The Detective Dee Collection
review by Bobby Blakey
When Detective Dee and the Mystery of the Phantom Flame hit in 2010 starring Andy Lau, it brought together the martial arts epic period piece and blended it with the hint of Sherlock Holmes and fantasy to create something great from director Tsui Hark. In 2013 Hark returned to the franchise with the prequel film Young Detective Dee: Rise of the Sea Dragon with Mark Chao stepping into the role as Dee and then again in the 2018 follow up Detective Dee: The Four Heavenly Kings. Now Well Go USA is bringing all three of the films in the epic sage together in one Collection.
Detective Dee and the Mystery of the Phantom Flame follows an exiled detective who is recruited to solve a series of mysterious deaths that threaten to delay the inauguration of Empress Wu. Andy Lau has become a staple in Asian cinema with his films varying from drama to action and he pulls them all off with little to now effort. The easiest way to describe this film is that it is a cross between Crouching Tiger, Hidden Dragon and Sherlock Holmes. The story itself is a mystery that is handled very well and keeps you guessing on some levels. One thing that usually ends up being an issue with this genre is the confusing storylines and here it is complex, but easy to follow while maintaining some unique twists and mystery. On the other side of this film it delivers some great martial arts sequences. Lau does a great job as usual and really makes this character his own. This is one of those movies that is easily designed to have future installments. The visuals of this movie are on the huge scale and look amazing. Alongside the typical wire work used in these period action films, they had some pretty decent CGI effects as well. Rarely do you get a film like this that mixes the mystery and martial arts genre that works on such an amazing level.
Young Detective Dee: Rise of the Sea Dragons follows Dee’s very first case, investigating reports of a sea monster terrorizing the town, reveals a sinister conspiracy of treachery and betrayal, leading to the highest reaches of the Imperial family. At first this one is a bit hard to get into as it just doesn’t pack the initial punch as the original film. Thankfully as it moves forward it starts to find its footing and includes a more classic monster tale to the story making for a uniquely different film. There seems to be a slower build to the story than the first one, but the addition of the creature feature story makes it work. The visuals are as amazing as ever, creating a beautifully stunning period look to the time. The film was clearly shot for 3D which makes some of the CGI look a bit off in standard format, but it’s only really noticeable in the opening and a few other moments in the film. Beyond these moments the effects are well done and make for a fun film. The lead doesn’t have the same command of the screen as previous star Andy Lau, but still manages to bring something great to the character. The story is sometimes slow paced as it tries to keep the mystery building, but most of it is out of necessity. Have no fear as there is plenty of martial arts action to break it up from time to time to keep viewers intrigued. Thankfully for the most part they used practical make-up effects to bring this creature to life. They did a good design that not only works with the story they are telling, but also doesn’t come off cheesy. While this isn’t the follow-up some may have wanted, it does offer a fun addition to the legend of Dee and where it all began.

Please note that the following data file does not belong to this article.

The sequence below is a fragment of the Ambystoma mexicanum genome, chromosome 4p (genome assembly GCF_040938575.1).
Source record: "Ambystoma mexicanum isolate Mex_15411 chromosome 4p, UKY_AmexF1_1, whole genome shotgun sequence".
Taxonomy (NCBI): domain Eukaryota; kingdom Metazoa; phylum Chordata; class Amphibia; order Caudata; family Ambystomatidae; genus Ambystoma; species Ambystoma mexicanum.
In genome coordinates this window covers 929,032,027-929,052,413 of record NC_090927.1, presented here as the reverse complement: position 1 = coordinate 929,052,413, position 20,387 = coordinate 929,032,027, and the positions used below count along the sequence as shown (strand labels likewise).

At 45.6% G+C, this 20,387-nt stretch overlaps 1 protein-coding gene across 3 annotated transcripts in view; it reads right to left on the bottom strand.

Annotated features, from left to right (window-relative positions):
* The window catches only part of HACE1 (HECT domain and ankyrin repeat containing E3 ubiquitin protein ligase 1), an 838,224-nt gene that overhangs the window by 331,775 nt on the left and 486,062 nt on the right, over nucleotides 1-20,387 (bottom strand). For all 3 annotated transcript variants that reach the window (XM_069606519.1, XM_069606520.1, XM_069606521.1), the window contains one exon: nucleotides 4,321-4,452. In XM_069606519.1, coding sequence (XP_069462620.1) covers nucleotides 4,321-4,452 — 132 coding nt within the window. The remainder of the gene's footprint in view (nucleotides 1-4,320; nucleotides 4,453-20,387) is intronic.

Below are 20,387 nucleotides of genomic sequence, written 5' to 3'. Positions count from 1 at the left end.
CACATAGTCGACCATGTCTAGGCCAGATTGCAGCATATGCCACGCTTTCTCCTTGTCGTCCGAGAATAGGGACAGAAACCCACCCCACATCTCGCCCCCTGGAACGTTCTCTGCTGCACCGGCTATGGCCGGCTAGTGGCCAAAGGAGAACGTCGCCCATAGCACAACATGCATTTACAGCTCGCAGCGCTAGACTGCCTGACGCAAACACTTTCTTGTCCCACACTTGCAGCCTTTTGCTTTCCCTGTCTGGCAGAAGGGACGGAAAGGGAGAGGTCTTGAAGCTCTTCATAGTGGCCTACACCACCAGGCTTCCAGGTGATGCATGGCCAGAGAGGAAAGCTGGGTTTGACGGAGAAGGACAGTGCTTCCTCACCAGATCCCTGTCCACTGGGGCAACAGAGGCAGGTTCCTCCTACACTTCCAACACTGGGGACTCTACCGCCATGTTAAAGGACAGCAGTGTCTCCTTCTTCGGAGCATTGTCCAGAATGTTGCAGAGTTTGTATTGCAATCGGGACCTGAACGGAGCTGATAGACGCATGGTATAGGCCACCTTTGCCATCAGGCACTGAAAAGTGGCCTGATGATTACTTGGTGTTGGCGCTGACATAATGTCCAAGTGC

Young Detective Dee: The Four Heavenly Kings follows the detective embroiled in his most difficult case yet. Accused of wrongdoing by Empress Wu, Detective Dee must defend himself against this formidable foe, all while investigating a crime wave that has engulfed the city, marked by strange and seemingly supernatural occurrences. While I still prefer Andy Lau in the role, Marck Chao has made it his own and really delivers this time around. The story keeps the fantasy and creatures at the forefront making for a great time. The story has an initial slow build before fully launching into the action. The visuals are as amazing as ever, creating a beautifully stunning period look to the time. The film was clearly shot for 3D which makes some of the CGI look a bit off in standard format, but doesn’t take too much away from the finished product as is. There is plenty of martial arts action to break it up from time to time to keep viewers intrigued with some cool designs and weapons that made me think of the old Shaw Brothers films like Five Element Ninjas. The ending of the movie goes all in with a full on creature fantasy fight that is fun to watch making this another fun chapter in the Detective Dee franchise.
Whether you are a fan of the series or have never seen them before this collection is the perfect chance to bring them all home in one simple set. While you can still get all three of these films individually on Blu-ray and DVD you can only get this set exclusively at Walmart available now from Well Go USA.